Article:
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ChemistShooter

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  1. I saw where Brazos 125 gr coated bullets with a lube groove were being reported to be more accurate. I ordered a sample pack to play with. My question is: What do I do with the lube groove? Just ignore it? Since it's a coated bullet, can't really see where I would need lube.
  2. I had this problem. (If you can feel the primer catching, you've got a better feel for that machine than I do.) Is your indexing block (triangle thingy on the side below the ram) loose? The indexing block controls when the shell plate turns. If the brass is not in EXACTLY the right position over the primer punch, the primer will catch and go in sideways and upside-down and every which-way. If that indexing thingy moves just a teeny bit, the brass is not going to be in the right position. Dillon has a thing called a "primer alignment tool" that fixes this. If you call them and explain the problem, they will just send it to you.
  3. I have seen EXACTLY that. Powder flakes sticking to the brass. Also powder gradually accumulating ALL over the shell plate. I thought about it. The only thing I could come up with was case lube building up on the powder funnel. I had never cleaned that before. I took the powder funnel out, cleaned the powder funnel and the die inside and out with a paper towel soaked in acetone. Paper towel came out BLACK the first pass. Worked on it until everything was clean, put it all back together. And poof, problem solved. Got the tightest standard deviation I've ever gotten, and no more powder all over the shell plate.
  4. Had this same problem. High primers, primers upside-down and sideways. Called Dillon. They sent me a thing called a primer alignment tool. This is where I discovered how important that thingy on the side was. It had slipped oh-so-slightly off to one side, and the brass was NOT in EXACTLY the right position when the primer came up. Did the primer alignment procedure. Poof, suddenly all the primers were perfect, in fact better than it had been brand-new. Don't get me wrong; I love my 650 all to death. It's just not properly documented.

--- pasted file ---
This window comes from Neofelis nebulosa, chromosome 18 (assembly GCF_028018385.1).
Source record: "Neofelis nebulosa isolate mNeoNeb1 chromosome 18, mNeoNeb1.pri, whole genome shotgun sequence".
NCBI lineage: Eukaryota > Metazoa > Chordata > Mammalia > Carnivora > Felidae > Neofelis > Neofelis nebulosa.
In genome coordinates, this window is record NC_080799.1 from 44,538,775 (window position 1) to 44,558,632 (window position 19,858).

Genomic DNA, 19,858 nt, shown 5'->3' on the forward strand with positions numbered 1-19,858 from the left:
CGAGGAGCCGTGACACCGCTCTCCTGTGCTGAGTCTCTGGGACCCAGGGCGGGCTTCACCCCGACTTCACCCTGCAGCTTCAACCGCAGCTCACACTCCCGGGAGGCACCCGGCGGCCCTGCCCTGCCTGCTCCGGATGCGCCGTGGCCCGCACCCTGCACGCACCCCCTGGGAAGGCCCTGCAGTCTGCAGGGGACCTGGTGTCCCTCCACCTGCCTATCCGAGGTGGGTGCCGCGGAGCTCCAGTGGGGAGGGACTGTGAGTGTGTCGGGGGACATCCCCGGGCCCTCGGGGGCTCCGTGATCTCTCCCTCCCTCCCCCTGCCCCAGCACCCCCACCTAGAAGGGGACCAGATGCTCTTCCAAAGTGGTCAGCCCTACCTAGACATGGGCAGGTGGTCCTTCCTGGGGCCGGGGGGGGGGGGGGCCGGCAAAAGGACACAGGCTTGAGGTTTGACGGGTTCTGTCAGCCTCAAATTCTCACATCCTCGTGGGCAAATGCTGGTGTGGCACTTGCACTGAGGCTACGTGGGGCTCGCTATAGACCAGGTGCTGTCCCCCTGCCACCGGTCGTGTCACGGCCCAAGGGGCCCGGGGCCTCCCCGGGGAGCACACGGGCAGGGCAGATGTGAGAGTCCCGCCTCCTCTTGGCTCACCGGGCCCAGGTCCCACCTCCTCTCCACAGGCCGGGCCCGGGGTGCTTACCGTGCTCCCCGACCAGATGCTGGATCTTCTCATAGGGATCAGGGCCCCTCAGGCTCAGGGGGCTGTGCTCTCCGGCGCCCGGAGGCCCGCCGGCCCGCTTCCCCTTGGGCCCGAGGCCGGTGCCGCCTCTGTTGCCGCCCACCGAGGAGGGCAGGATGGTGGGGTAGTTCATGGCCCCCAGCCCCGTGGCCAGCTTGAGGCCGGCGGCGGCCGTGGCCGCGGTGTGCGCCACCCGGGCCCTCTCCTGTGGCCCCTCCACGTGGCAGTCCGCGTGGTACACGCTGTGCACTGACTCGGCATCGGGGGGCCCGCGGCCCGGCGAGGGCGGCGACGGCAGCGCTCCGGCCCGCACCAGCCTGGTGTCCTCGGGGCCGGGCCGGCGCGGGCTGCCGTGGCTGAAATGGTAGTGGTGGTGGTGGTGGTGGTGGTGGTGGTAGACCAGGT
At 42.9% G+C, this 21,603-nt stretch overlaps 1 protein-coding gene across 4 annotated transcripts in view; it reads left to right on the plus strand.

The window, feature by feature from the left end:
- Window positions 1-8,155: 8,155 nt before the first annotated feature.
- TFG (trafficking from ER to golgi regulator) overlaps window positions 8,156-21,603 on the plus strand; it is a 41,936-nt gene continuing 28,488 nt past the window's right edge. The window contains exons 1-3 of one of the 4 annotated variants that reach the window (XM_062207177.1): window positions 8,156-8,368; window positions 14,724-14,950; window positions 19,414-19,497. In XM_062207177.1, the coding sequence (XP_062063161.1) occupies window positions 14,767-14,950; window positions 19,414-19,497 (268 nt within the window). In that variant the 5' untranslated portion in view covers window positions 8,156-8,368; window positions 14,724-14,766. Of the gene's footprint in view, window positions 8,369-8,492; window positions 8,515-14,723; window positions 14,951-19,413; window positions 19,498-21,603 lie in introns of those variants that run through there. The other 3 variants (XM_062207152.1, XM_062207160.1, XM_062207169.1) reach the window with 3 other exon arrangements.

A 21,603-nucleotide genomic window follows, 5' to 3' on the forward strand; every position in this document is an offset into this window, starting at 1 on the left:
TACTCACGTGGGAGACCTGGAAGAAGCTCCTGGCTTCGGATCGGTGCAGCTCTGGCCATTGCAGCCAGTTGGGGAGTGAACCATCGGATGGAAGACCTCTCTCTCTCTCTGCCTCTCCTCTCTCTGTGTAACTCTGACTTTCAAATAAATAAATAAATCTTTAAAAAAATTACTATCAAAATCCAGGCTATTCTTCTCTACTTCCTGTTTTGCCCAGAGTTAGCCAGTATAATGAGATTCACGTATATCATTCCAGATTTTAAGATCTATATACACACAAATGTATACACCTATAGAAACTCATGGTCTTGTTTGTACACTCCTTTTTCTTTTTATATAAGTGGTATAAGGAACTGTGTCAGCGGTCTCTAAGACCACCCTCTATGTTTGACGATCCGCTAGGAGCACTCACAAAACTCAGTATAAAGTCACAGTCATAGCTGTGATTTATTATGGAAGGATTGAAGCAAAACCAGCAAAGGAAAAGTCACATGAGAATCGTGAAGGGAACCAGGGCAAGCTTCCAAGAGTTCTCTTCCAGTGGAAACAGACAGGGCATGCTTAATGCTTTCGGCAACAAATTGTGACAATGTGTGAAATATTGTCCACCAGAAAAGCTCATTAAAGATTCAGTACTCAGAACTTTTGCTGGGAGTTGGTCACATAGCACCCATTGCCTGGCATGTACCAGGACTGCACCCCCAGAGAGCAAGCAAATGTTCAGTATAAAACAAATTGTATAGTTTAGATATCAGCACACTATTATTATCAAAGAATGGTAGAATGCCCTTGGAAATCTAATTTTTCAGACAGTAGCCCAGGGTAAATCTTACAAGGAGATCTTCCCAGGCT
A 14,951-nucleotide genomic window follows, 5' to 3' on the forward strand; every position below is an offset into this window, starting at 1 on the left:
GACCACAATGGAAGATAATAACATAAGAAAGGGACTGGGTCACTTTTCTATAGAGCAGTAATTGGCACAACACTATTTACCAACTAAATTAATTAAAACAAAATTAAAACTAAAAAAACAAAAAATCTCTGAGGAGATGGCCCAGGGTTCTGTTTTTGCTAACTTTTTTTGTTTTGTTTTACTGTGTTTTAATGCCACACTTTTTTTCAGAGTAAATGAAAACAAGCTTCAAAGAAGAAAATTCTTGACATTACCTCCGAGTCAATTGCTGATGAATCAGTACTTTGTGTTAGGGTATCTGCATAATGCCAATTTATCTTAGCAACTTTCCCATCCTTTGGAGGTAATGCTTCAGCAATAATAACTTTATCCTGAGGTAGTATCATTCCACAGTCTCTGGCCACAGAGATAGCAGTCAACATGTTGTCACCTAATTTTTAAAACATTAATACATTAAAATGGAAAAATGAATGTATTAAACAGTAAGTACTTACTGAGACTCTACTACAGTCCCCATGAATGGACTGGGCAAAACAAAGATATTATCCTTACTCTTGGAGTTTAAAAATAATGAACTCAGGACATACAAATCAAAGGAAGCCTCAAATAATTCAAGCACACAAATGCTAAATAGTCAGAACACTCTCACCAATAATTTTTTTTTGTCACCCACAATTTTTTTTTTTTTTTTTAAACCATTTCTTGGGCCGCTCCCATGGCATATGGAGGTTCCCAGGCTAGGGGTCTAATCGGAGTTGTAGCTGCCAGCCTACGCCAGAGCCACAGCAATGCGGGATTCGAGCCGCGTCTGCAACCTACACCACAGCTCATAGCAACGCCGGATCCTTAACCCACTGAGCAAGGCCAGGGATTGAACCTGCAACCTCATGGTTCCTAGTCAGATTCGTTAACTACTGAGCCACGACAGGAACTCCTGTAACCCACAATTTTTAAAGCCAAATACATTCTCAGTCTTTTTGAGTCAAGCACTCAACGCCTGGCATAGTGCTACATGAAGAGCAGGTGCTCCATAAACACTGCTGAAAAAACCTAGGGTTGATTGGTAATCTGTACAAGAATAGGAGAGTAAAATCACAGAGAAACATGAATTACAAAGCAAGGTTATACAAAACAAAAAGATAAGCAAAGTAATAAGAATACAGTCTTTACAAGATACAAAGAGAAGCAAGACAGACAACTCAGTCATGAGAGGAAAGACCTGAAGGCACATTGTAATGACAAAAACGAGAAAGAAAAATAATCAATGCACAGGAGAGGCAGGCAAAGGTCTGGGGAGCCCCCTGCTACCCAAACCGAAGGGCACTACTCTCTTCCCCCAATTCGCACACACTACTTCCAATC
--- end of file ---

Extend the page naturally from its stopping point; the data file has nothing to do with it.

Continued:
5. In my experience, COL is NOT going to be exact to .001 inch every time. The brass is going to be slightly different. The shell plate wobble is going to be slightly different. My experience is like MemphisMechanic, +/- .004. I would recommend you record ten-sample averages and standard deviations for powder weight and COL so you will know what your machine did when it was brand-new. So when it starts screwing up, you will be able to detect it.
  6. IMO, the most aggravating thing about the Dillon 650 is that ridiculous primer ski jump. It flat doesn't work and launches what are essentially mini cherry bombs into the wild blue yonder. I have this sealed plastic container I bought where all the missed primers drop into, can't think of where I bought it. One recommendation: Keep all the new-machine stats you can think of, so you'll know when it starts to screw up. (And it will.) Right off the bat, that means recording ten-throw average and standard deviations for powder weight AND COL. I kept stats for powder weight but NOT COL and the machine started screwing up and I didn't catch it until it was producing really out-of-spec bullets. Now I've got to take it apart and try and figure out what the hell is going on. Which brings to my second peeve. Excuse the rant. The Dillon "manual" they give you isn't even close to good enough and the lack of proper documentation is costing Dillon TONS of money, IMO. It needs to be more like 120 pages, not 60 pages. Man, that "manual" SERIOUSLY needs a maintenance schedule. (Want to sell LOTS and LOTS of machines? Make it as easy to use as you possibly can. Dillon has NOT done this, although the how-to videos that have started popping up on the Dillon site shows they have gradually started becoming aware of this.) My personal additions to the Dillon manual: ----CHECK AND TIGHTEN EVERY SINGLE BOLT AND SCREW ON THE DAMN THING BEFORE EVERY SESSION. Make a checklist and go through it every time. The Strong Mount bolts, top and bottom. The primer system screws. The screws that hold the powder funnel on the powder die. The screws that holds that thingy on the side the plastic triangle hits to make the shell plate rotate. (That thingy controls timing and is MUCH more important than it looks.) Not to mention the die lock rings. I have seen EVERY SINGLE ONE of these bolts/screws/lock rings be loose at one time or the other. The Strong Mount bolts were a sterling lesson. I was having high primers for a mysterious reason and eventually tracked it to the Strong Mount bolts---but they didn't FEEL loose, not by hand. But I put the wrench on them and it was immediately obvious they were loose. A little tightening and poof, no more high primers. I've even gotten to where I will check the primer punch is tight, which requires substantial maneuvering to get to. ----CLEAN THE DIES THOROUGHLY AFTER EVERY SESSION. There's a reason those dies were made so easy to clean. Pull the pins, drop them out and wipe them down with rubbing alcohol. PARTICULARLY THE POWDER DIE. Disassemble and clean the powder bar with isopropyl alcohol after every session. Don't forget the powder funnel. The problem is case lube WILL accumulate on the powder funnel and powder will start sticking and causing variance in powder weights and it will drop powder ALL over the shell plate. ASK ME HOW I KNOW.